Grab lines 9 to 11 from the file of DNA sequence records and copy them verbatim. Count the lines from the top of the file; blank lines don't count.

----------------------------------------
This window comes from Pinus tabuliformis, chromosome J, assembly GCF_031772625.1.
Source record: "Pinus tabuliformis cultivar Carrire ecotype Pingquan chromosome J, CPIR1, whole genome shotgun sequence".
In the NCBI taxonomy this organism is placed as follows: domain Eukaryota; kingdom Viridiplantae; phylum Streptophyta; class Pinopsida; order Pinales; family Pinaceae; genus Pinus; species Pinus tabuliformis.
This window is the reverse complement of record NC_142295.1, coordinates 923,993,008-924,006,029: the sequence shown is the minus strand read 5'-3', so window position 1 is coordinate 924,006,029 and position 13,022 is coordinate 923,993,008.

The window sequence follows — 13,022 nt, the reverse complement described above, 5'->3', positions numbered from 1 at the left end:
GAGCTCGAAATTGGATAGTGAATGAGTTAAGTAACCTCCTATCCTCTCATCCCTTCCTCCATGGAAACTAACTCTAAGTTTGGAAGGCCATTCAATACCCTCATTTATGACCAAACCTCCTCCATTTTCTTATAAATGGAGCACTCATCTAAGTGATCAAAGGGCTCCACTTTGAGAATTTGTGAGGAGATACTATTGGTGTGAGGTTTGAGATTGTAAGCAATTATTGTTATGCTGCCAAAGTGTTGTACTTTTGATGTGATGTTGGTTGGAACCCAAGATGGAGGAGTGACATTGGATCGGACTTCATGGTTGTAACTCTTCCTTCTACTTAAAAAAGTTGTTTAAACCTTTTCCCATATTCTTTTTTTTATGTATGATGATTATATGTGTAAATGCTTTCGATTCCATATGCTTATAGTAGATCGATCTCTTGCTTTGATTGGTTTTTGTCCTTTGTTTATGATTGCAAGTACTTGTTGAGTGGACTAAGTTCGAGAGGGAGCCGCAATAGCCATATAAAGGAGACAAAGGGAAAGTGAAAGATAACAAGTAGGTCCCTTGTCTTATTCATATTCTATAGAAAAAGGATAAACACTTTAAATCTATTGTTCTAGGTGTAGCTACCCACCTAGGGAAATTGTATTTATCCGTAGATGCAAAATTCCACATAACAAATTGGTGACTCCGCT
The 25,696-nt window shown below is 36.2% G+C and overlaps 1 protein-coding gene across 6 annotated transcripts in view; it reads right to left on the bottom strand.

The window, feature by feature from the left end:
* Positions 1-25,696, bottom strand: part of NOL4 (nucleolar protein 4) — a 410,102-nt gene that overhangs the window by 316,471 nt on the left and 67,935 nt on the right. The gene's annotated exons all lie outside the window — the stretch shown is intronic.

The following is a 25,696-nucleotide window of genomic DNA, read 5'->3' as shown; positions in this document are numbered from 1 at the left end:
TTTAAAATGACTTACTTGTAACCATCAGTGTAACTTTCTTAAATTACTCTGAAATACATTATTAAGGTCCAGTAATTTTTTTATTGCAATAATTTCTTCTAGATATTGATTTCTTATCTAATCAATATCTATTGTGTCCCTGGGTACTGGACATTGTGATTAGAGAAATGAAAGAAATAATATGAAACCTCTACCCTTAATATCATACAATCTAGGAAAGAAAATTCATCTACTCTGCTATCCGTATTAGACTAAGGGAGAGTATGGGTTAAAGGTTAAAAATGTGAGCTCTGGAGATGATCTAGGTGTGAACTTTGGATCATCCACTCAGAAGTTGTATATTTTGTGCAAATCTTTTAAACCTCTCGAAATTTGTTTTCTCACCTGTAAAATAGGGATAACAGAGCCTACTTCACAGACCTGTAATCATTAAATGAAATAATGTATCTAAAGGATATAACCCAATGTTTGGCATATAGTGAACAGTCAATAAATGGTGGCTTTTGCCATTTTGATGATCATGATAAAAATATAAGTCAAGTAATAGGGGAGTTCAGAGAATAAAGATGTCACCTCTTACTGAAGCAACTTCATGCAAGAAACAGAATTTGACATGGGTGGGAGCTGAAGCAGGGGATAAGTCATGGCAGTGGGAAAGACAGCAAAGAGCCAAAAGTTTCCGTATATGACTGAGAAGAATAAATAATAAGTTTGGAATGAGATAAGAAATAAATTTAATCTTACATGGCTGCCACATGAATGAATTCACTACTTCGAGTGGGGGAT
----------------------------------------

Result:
* Positions 1-25,696, bottom strand: part of NOL4 (nucleolar protein 4) — a 410,102-nt gene that overhangs the window by 316,471 nt on the left and 67,935 nt on the right. The gene's annotated exons all lie outside the window — the stretch shown is intronic.

The following is a 25,696-nucleotide window of genomic DNA, read 5'->3' as shown; positions in this document are numbered from 1 at the left end:
TTTAAAATGACTTACTTGTAACCATCAGTGTAACTTTCTTAAATTACTCTGAAATACATTATTAAGGTCCAGTAATTTTTTTATTGCAATAATTTCTTCTAGATATTGATTTCTTATCTAATCAATATCTATTGTGTCCCTGGGTACTGGACATTGTGATTAGAGAAATGAAAGAAATAATATGAAACCTCTACCCTTAATATCATACAATCTAGGAAAGAAAATTCATCTACTCTGCTATCCGTATTAGACTAAGGGAGAGTATGGGTTAAAGGTTAAAAATGTGAGCTCTGGAGATGATCTAGGTGTGAACTTTGGATCATCCACTCAGAAGTTGTATATTTTGTGCAAATCTTTTAAACCTCTCGAAATTTGTTTTCTCACCTGTAAAATAGGGATAACAGAGCCTACTTCACAGACCTGTAATCATTAAATGAAATAATGTATCTAAAGGATATAACCCAATGTTTGGCATATAGTGAACAGTCAATAAATGGTGGCTTTTGCCATTTTGATGATCATGATAAAAATATAAGTCAAGTAATAGGGGAGTTCAGAGAATAAAGATGTCACCTCTTACTGAAGCAACTTCATGCAAGAAACAGAATTTGACATGGGTGGGAGCTGAAGCAGGGGATAAGTCATGGCAGTGGGAAAGACAGCAAAGAGCCAAAAGTTTCCGTATATGACTGAGAAGAATAAATAATAAGTTTGGAATGAGATAAGAAATAAATTTAATCTTACATGGCTGCCACATGAATGAATTCACTACTTCGAGTGGGGGAT